Children's Hospital Colorado

Neurology and Neurosurgery Education Videos

We provide comprehensive care for developmental and nervous system disorders ranging from complex neurosurgery to cognitive and behavioral counseling.

Best Children's Hospital by U.S. News & World Report Neurology 2021-2 Badge

Our Neuroscience Institute specialists are specially trained to diagnose and treat disorders of the brain and nervous system. We’re committed to improving the quality of life for children with neurological disorders. Watch the provider education videos below to learn from our neurology and neurosurgery experts.

Autism Spectrum Disorder: A Diagnostic Overview

Autism spectrum disorder (ASD) is the world’s fastest-growing developmental disability. It currently affects about 1 in 36 children in the United States — a 317% increase since the year 2000. Due to the increase in autism prevalence, primary care providers in community practice are seeing more children with ASD.

Understanding the behavioral symptoms of autism is a critical part of accurate autism diagnosis. In the video below, Elizabeth Coan, PsyD, explains the diagnosis criteria for autism, initiatives to help community providers diagnose and treat ASD and speaks about one of the programs she directs: the Pediatric Care Network Autism Program.

Distinguishing features of acute flaccid myelitis

In 2014, Teri Schreiner, MD, of Children’s Hospital Colorado and her colleagues recognized pediatric acute flaccid myelitis (AFM) in a cluster of patients. The patients had a distinct presentation of flaccid limb weakness with preserved sensation, decreased reflexes and distinctive MRI findings.

In this video, Dr. Schreiner explains that while pediatric patients with AFM symptoms had been recognized previously, these cases were occurring at the same time and during a peak in the number of pediatric enterovirus D68 infections worldwide. In 2014, 2016 and 2018, there was a peak in the number of these cases reported to the CDC. She also discusses the importance of differentiating the type of pediatric acute flaccid paralysis, as treatment and prognostic implications differ.

Pediatric onset MS

Although rare, pediatric onset multiple sclerosis, or MS, in children can have serious consequences on their neurologic function, education development and social functioning. It's important to catch the disease early and manage it with a combination of therapies and strategies to optimize well-being, as treating the disease can prevent or lessen lifelong challenges, including cognitive sequelae.

In this video, neuroimmunologist Teri Schreiner, MD, explains disease-modifying therapies for MS. With various therapies available, the decision about which medication to start should be made jointly between the neurologist and the patient, with the understanding that adherence is crucial for maximal benefit and minimal side effects. Dr. Schreiner also discusses the importance of a healthy lifestyle, including diet and exercise, in improving quality of life and reducing symptoms such as fatigue and mood disorders. Minimizing risk to the brain is also essential, including wearing seat belts and helmets and avoiding smoking.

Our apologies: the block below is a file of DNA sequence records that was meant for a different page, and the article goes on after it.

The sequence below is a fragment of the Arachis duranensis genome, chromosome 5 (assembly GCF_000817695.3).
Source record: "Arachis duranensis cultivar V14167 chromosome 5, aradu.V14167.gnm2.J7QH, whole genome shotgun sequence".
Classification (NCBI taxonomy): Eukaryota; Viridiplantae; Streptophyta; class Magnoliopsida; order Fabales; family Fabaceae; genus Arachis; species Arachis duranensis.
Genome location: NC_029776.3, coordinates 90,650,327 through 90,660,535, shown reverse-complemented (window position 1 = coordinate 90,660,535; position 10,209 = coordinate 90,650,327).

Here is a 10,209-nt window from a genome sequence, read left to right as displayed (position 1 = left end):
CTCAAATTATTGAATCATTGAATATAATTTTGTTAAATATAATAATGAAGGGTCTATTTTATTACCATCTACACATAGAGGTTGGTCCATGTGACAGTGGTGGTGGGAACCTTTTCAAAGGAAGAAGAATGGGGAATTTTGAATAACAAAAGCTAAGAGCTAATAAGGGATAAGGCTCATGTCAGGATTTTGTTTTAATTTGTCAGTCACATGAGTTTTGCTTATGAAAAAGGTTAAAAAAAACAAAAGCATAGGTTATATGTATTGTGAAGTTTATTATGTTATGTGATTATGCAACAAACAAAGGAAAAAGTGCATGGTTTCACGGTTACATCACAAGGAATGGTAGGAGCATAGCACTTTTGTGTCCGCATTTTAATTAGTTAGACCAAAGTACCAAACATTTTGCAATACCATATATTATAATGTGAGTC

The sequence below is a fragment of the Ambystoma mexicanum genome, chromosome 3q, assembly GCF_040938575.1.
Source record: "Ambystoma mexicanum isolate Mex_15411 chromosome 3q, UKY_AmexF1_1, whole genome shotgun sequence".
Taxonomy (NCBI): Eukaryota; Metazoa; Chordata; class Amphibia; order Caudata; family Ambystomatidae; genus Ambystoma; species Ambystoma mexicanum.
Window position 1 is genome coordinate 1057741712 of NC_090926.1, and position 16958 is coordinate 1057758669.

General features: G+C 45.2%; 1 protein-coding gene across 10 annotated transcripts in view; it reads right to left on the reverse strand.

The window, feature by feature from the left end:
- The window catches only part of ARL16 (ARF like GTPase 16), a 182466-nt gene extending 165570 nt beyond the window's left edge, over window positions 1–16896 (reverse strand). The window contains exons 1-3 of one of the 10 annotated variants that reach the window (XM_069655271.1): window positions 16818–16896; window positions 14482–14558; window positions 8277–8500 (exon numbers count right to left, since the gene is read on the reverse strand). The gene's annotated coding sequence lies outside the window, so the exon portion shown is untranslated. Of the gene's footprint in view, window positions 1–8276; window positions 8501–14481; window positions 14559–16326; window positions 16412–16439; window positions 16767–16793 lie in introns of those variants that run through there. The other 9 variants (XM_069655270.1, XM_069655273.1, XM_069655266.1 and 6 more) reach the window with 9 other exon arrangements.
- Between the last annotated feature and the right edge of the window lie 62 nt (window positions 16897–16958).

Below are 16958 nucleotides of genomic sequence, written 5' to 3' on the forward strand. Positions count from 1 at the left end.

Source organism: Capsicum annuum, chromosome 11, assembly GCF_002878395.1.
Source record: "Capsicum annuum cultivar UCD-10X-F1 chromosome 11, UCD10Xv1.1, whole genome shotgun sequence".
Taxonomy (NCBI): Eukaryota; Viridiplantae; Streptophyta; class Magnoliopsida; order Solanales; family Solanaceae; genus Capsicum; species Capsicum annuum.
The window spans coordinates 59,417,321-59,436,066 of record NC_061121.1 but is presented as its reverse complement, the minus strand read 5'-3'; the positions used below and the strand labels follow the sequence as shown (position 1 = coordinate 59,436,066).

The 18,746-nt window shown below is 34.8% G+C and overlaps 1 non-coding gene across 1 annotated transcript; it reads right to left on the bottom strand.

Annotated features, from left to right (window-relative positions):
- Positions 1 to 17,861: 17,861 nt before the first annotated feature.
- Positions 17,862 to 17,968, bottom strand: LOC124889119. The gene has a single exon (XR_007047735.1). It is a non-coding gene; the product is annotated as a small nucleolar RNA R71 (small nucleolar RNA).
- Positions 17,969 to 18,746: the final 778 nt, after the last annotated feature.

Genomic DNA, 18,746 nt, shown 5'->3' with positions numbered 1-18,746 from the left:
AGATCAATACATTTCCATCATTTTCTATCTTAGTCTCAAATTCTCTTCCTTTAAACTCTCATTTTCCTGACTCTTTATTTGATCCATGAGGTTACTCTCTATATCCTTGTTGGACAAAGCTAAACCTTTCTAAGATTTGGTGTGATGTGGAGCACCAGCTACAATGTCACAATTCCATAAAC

Chromosome 15 and Related Disorders Clinic

People with chromosome 15 and related genetic disorders, such as Angelman syndrome, experience a variety of symptoms that affect physical, cognitive and behavioral abilities. Children’s Hospital Colorado offers a dedicated clinic focused on helping children and adults with complex medical needs related to chromosome 15 disorders achieve their full potential and live happy, active lives.

In this video, clinic founder Jessica Duis, MD, provides an overview of the Chromosome 15 and Related Disorders Clinic at Children’s Colorado, including the intake process with the multidisciplinary team of pediatric experts. From providing alternative communication devices to an emergency care hotline, the team at Children’s Colorado is well-prepared to meet the needs of their patients.

Pediatric palliative medicine: helping patients live well

Pediatric palliative care helps children with serious illnesses live as well as possible for as long as possible — with an understanding that both quantity and quality of life need to be considered. One of the challenges of palliative care is providing the appropriate balance of safety and comfort that optimizes longevity and relief from symptoms.

In this video, Lauren Treat, MD, offers her perspective on talking with families about palliative medicine, addresses some of the misconceptions in this field and provides tools for supporting families making medical decisions. As a child neurologist and palliative care physician, Dr. Treat understands how to provide tailored support for patients and families who are feeling overwhelmed by complex medical decisions.